Michael from Muckrock sez, ""Documents requested by MuckRock from the National Security Agency show it had a contract with the French security researcher VUPEN whose founder and CEO Chaouki Bekrar puckishly touts himself as the 'Darth Vader of Cybersecurity.' While the NSA redacted the price of the subscription, VUPEN is apparently hoping the year-long contract is a sign of things to come: It recently tweeted it was setting up shop in Maryland."
VUPEN are also the war criminals who flog zero-day exploits to repressive governments with terrible human-rights records to help them spy on dissidents.
Naturally, it was a no-bid contract.
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A short film
by Paul Sullivan that chillingly breaks down the creepy tactics New York City police used to intimidate and harass protesters, and arrest them for expressing their first amendment rights in public space. In these examples, it seems they used "the momentum of arrests" to deter the spirit of the crowd--not because the individuals shown here actually posed a threat to the public, or had harmed anyone or done anything bad.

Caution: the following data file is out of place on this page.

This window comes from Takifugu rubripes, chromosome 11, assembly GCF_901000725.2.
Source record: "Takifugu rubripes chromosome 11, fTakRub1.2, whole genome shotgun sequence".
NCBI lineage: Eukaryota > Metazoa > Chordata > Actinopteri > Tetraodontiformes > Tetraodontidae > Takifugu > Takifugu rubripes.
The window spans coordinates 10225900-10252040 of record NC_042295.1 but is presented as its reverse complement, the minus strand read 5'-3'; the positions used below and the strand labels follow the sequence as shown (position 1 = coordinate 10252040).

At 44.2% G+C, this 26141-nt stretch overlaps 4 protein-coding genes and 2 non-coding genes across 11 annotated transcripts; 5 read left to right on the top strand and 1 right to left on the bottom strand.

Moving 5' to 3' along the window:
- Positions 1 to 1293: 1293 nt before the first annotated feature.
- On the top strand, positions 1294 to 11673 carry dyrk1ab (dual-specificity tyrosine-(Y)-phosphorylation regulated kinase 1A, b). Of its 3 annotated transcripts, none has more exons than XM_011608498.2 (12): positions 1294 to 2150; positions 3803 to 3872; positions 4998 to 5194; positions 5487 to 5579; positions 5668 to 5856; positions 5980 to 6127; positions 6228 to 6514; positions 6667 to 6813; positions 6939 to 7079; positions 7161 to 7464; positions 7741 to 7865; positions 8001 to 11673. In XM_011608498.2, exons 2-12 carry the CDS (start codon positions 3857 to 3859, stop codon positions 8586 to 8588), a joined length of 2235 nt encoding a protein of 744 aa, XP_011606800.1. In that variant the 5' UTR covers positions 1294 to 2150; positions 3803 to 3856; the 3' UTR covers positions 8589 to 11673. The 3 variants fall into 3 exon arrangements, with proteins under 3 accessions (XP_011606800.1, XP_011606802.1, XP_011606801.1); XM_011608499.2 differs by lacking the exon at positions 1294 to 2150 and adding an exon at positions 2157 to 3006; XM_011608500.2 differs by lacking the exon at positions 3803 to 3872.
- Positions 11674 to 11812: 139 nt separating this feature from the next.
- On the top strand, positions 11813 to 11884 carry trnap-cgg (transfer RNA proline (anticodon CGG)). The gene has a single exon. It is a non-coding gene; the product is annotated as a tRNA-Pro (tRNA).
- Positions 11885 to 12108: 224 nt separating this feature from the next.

[via Sparrow Media, HT: Glen E. Friedman]
Huge human rights news from Latin America today: the Center for Justice & Accountability and the family of Victor Jara are suing the man indicted by Chilean prosecutors for torturing and killing Jara in 1973. Pedro Barrientos is accused of firing the shot that killed the Chilean folk singer and activist, but Barrientos currently resides in Florida.
Through the lawsuit, Jara's family hope to prove his culpability in a federal courtroom in Jacksonville, Florida, with rarely-used US laws addressing human rights violations committed outside of the country.
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The Electronic Frontier Foundation has filed an amicus brief in a lawsuit against Cisco, which seeks to call the company to account for actively participating in human rights abuses in China through its participation in China's network surveillance. In 2008, a leaked PowerPoint presentation showed that Cisco was participating in initiatives like "Combat Falun Gong Evil Religion and Other Hostilities." The case's plaintiff has been detained and harassed in China since filing his suit. EFF's amicus brief carefully lays out the case against Cisco and explains how they actively collaborated in programs of surveillance and repression.